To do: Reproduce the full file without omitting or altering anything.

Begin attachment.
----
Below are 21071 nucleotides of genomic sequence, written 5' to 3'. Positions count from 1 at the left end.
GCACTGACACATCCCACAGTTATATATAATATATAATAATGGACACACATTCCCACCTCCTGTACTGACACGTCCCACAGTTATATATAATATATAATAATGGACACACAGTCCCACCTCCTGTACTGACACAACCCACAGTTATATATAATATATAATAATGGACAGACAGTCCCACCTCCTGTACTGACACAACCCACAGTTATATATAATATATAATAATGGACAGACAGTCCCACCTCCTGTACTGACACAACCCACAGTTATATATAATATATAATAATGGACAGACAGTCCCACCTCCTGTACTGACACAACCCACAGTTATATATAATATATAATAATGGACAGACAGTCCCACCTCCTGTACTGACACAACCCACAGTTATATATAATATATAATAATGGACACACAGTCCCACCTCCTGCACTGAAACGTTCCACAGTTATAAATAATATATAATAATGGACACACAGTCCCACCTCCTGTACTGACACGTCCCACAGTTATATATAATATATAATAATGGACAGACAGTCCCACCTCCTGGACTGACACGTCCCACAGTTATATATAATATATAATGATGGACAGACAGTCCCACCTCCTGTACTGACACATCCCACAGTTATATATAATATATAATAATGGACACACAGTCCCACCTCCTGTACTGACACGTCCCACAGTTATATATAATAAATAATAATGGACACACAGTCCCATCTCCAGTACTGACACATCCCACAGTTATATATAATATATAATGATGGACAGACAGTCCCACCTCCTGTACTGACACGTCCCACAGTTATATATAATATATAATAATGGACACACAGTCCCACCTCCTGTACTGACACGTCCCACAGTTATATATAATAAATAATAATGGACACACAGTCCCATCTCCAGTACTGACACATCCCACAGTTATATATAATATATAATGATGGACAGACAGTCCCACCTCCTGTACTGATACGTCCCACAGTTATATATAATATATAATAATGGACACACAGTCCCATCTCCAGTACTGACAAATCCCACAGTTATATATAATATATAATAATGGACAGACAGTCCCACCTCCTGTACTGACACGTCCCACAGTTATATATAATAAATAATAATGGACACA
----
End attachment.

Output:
Below are 21071 nucleotides of genomic sequence, written 5' to 3'. Positions count from 1 at the left end.
GCACTGACACATCCCACAGTTATATATAATATATAATAATGGACACACATTCCCACCTCCTGTACTGACACGTCCCACAGTTATATATAATATATAATAATGGACACACAGTCCCACCTCCTGTACTGACACAACCCACAGTTATATATAATATATAATAATGGACAGACAGTCCCACCTCCTGTACTGACACAACCCACAGTTATATATAATATATAATAATGGACAGACAGTCCCACCTCCTGTACTGACACAACCCACAGTTATATATAATATATAATAATGGACAGACAGTCCCACCTCCTGTACTGACACAACCCACAGTTATATATAATATATAATAATGGACAGACAGTCCCACCTCCTGTACTGACACAACCCACAGTTATATATAATATATAATAATGGACACACAGTCCCACCTCCTGCACTGAAACGTTCCACAGTTATAAATAATATATAATAATGGACACACAGTCCCACCTCCTGTACTGACACGTCCCACAGTTATATATAATATATAATAATGGACAGACAGTCCCACCTCCTGGACTGACACGTCCCACAGTTATATATAATATATAATGATGGACAGACAGTCCCACCTCCTGTACTGACACATCCCACAGTTATATATAATATATAATAATGGACACACAGTCCCACCTCCTGTACTGACACGTCCCACAGTTATATATAATAAATAATAATGGACACACAGTCCCATCTCCAGTACTGACACATCCCACAGTTATATATAATATATAATGATGGACAGACAGTCCCACCTCCTGTACTGACACGTCCCACAGTTATATATAATATATAATAATGGACACACAGTCCCACCTCCTGTACTGACACGTCCCACAGTTATATATAATAAATAATAATGGACACACAGTCCCATCTCCAGTACTGACACATCCCACAGTTATATATAATATATAATGATGGACAGACAGTCCCACCTCCTGTACTGATACGTCCCACAGTTATATATAATATATAATAATGGACACACAGTCCCATCTCCAGTACTGACAAATCCCACAGTTATATATAATATATAATAATGGACAGACAGTCCCACCTCCTGTACTGACACGTCCCACAGTTATATATAATAAATAATAATGGACACA